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Simon

Power prices go negative in Germany thanks to renewable energy

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Simon

Here's an interesting article on how renewable energy can cause power prices to go negative: Power Prices Go Negative in Germany, a Positive for Energy Users. This story also reveals how our energy grids and battery technology is lagging behind the explosive growth of renewables in recent years.

Thanks to low demand coupled with unseasonably warm weather and strong breezes over the weekend, wind power in Germany produced so much electricity that power prices dropped below zero "for much of Sunday and the early hours of Christmas Day".

Ordinary consumers like you and me never experienced this price dip, but it's not the first example (and far from the last) of negative power prices in energy markets that have invested heavily in cleaner and renewable sources of electricity. These negative power prices show how our technology and our power grids have not yet been able to adapt to the increasing amounts of renewable energy being produced. Mainly it's our battery and distribution technologies that are lagging behind:

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For now, technological improvements that would help store additional power, and better distribute it across and between countries, are lagging.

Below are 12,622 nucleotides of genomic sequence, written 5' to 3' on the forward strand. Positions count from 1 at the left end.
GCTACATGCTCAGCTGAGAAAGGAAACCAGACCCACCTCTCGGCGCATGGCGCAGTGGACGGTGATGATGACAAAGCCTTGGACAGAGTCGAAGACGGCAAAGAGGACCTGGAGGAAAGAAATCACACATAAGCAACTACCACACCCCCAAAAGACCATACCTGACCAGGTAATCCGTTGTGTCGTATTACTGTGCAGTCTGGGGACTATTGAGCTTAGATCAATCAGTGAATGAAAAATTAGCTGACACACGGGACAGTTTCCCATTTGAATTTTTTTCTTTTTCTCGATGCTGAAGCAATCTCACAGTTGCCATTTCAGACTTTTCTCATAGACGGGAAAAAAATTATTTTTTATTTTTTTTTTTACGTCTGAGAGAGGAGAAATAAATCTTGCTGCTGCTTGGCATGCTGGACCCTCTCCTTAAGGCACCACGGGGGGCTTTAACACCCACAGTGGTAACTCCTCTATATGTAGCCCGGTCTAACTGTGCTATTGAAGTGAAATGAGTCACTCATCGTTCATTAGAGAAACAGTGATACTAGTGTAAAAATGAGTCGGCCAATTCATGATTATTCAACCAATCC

[...] Battery storage capacity, meanwhile, is not yet advanced enough to take in all of the excess generation. And because older power plants that run on fossil fuels take a long time to ramp up and reduce electricity generation, they are not able to respond decisively enough to the shifting supply.

But while we wait for further advancements in battery capacity and investments into smarter and better energy grids, we can still do a lot to mitigate these uneven effects:

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But regulatory tweaks could make a difference. Germany, for example, does not do enough to encourage customers to increase their use at times of oversupply.

On a basic level, that could be as simple as providing incentives for people to turn on the washing machine when power is plentiful, and cheap. Companies could make even more use of such guidance, ramping up energy-hungry tasks at times of low-cost electricity.

It's also worth pointing out, I think, that renewable energy is a decentralized energy source and doesn't work like older, larger and more centralized forms of energy. Renewable energy requires a different approach, where the consumers are also the producers of the power generated.

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